We selected the time period of 24h to compare the differences in the effects of different brands of water on cell viability, as there was nearly complete cell death by the 48h time point. The effect of the cell viability is independent of the pH of the different water. The pH of the distilled and brands of bottled water X, Y, Z were 6.8, 6.1, 7.4, respectively.
The overactive or irritated bladder with sensation of urgency and urinary frequency affect over 17 million Americans. Although there are many causes such as aging and neurological diseases, many sufferers report bladder discomfort from irritants in their diet and liquid intake 7. The Painful Bladder Syndrome/Interstitial cystitis (PBS/IC) is estimated to affect 700,000 to 1,800,000 people in North America. While options for treating bladder irritation and PBS/IC exist (i.e. oral and intravesical agents, neurostimulation, vaginal massage, surgery), but no uniformly effective regimen is currently available 2. Removing dietary irritation such as caffeine, acid and carbonated beverages have been recommended for patients with both the overactive and painful bladder conditions 3, 4, 8. Infact, management of patients with other urological diseases shows significant improvement with a sound nutritional support program8. A previous study has shown that changes in diet of spinal cord injured patients can affect the urothelium of their bladders. Cranberry juice has been shown to improve the lower urinary tract symptoms by preventing adhesion of uropathogenic bacteria to the urothelium by reducing biofilm production 9.
A popular recommendation for a variety of irritable bladder symptoms is to drink 8 glasses of water per day. But is regular tap or bottle waters the best choice for patients with irritable bladder? The hypothesis, which drove this study was that, ultra pure water, with its total lack of impurities, may relieve certain symptoms of PBS/IC and irritable bladder. The present study was undertaken to assess the effect of drinking water on bladder health specifically urothelium. The cells of UROtsa cell line cultured overnight in wells were used in the study. To avoid the risk of osmotic shock to cells, water was mixed with cell growth medium to assess the effect of water on cultured urothelium cells. A recently published study reported that monolayer cultures of human bladder cancer cells incubated with distilled water showed significant osmotic cytolysis 6. The cell killing effect of distilled water determined by microculture tetrazolium assay was comparable to similar exposure to mitomycin. Our results seem to confirm the results obtained with distilled water on cell survival 6. However, the cell line chosen for our study was not a cancer cell line but they were healthy normal cells 5.
The non-cancerous nature of cells used in our study increases the predictive value of these results for the IC/PBS population, as these patients are unlikely to have cancerous cells in their urothelium. Contents within the urine can have a direct effect on the bladder lining and on the inflammatory and immunoregulatory cells that resides in the bladder wall 10. In this study, we evaluated cell killing, which is an end stage response of cellular toxicity, and therefore long time period of 24h incubation was chosen. Future studies in this direction may evaluate other short term endpoints for cytotoxicity such as release and activity of intracellular enzymes such as lactic acid dehydrogenase LDH or acid phosphatase activity 11. The levels and activity of these enzymes increases in cells experiencing insults or stressful environment.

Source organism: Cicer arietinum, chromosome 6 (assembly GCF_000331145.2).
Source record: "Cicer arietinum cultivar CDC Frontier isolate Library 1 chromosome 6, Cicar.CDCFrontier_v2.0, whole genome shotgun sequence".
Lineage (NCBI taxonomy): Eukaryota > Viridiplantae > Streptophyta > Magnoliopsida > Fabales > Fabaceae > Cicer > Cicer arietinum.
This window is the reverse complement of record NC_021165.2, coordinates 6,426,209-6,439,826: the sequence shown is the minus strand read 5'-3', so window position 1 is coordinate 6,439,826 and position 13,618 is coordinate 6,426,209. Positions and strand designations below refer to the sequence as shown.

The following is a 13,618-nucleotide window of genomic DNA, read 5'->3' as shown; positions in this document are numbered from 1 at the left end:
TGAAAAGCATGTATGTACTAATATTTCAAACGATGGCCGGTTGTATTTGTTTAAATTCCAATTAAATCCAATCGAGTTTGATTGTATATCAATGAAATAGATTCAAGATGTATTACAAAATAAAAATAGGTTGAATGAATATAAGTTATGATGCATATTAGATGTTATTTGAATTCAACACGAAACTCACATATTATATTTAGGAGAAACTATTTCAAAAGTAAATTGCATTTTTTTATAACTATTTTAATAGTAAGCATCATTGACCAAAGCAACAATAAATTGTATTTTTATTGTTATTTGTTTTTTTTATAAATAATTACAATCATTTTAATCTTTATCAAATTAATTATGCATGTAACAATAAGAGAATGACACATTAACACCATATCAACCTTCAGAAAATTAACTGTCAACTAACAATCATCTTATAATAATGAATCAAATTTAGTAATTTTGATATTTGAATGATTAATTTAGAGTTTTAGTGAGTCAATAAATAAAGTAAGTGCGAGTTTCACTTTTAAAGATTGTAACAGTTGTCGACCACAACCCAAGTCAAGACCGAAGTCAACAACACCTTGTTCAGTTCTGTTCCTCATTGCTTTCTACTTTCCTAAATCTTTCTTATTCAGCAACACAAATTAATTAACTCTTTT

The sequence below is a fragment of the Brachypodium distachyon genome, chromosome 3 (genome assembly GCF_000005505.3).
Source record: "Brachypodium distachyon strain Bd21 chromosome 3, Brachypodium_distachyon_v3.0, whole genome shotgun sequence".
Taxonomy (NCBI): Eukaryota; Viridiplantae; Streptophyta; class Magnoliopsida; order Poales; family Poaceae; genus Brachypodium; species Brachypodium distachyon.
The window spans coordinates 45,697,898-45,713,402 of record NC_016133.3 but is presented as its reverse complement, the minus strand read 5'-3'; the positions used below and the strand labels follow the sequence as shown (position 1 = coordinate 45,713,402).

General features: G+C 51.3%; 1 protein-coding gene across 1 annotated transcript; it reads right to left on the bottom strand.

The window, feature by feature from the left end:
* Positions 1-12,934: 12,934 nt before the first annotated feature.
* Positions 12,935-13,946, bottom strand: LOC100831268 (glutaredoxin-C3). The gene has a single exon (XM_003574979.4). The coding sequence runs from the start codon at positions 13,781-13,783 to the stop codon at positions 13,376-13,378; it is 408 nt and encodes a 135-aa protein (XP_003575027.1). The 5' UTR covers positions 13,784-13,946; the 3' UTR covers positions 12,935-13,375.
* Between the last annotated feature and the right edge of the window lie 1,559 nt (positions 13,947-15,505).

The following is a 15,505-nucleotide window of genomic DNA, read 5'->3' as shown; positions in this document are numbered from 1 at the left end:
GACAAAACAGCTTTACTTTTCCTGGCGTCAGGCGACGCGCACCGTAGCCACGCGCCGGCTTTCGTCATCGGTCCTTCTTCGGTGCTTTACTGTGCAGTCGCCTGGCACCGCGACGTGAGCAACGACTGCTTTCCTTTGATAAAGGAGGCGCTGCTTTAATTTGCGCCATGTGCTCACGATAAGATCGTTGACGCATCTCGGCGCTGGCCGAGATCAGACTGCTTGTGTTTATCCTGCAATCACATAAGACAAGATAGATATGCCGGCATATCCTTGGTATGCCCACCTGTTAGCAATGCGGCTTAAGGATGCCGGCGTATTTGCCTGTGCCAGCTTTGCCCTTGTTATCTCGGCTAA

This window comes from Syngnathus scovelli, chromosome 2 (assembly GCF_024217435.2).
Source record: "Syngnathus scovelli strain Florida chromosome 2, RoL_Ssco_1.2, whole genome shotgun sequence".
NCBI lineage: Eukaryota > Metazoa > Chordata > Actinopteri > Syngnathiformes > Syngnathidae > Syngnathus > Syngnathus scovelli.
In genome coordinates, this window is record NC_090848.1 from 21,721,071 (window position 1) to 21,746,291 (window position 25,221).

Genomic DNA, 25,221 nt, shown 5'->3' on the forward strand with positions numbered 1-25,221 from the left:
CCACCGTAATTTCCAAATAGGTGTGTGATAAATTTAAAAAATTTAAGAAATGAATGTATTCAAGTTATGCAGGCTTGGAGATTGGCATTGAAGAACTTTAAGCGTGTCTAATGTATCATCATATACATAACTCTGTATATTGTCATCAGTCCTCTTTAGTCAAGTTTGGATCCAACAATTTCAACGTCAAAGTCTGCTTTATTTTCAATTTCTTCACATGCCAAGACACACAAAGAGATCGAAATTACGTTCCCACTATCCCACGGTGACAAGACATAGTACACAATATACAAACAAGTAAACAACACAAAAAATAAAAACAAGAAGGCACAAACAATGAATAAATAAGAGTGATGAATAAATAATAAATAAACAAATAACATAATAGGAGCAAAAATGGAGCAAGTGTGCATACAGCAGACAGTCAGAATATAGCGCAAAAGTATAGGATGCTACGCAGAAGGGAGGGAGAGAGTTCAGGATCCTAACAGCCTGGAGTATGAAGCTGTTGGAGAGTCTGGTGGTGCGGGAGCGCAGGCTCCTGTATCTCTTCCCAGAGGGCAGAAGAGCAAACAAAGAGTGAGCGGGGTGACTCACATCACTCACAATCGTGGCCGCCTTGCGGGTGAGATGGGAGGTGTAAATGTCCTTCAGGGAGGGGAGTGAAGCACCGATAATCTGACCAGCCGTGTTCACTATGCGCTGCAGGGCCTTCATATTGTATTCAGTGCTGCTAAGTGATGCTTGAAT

The membrane integrity method used in our study to examine cytotoxicity using trypan blue is more suited for such exposure times. Sensitive bladder of IC/PBS patients is often exposed to trace undesirable constituents in urine derived from their drinking water during the storage phase of voiding. The storage phase is spread over a wide time frame from less than an hour to 4-5 hours. Therefore, to simulate the exposure of urothelium at low concentrations of contaminant for prolonged duration, we exposed the cells to higher concentration of 75% water used our study by following the principle of accelerated stability studies 12. Although the mechanism behind these observations obtained in our study is unclear, the absence of impurities in water appears to have a distinct impact on cell survival of human urothelium cells.
The correlation of
In our study, distilled water and Brand Y that is sourced from an aquafier showed more than 50% mortality in cultured human urothelium cells. These results encourages us advice IC/PBS patients from consuming water obtained from aquafiers for better managements of their symptoms. These results also support the recommendation that removing of any chemical, mineral or toxins may be an important part of helping symptoms of the irritable bladder 13. Can something as easy as water completely free of harmful ingredients help? People all over the world used to turn on their faucets when they craved a drink of clear, cool water. Today, concerned about the safety of water supplies, they're turning to the bottle. This may also be true for people suffering with irritable bladder issues.
Variation in water composition can directly affect bladder urothelium function and survival. However, water pH in the range of 6 to 7.5 did not correlate with urothelial effect. The quality and source of water consumption may be important in PBS/IC, an important woman's health issue. Our study suggests that ultra purified water; such as Otsu® water used in this study may be considered as an option or adjuvant therapy for patients with irritable bladder symptoms.
Shachi Tyagi, M.D Suite 700, 3471 Fifth Avenue Pittsburgh, PA 15213 Tel: (412) 692-4096 Fax: (412) 692-4081 E-mail: firstname.lastname@example.org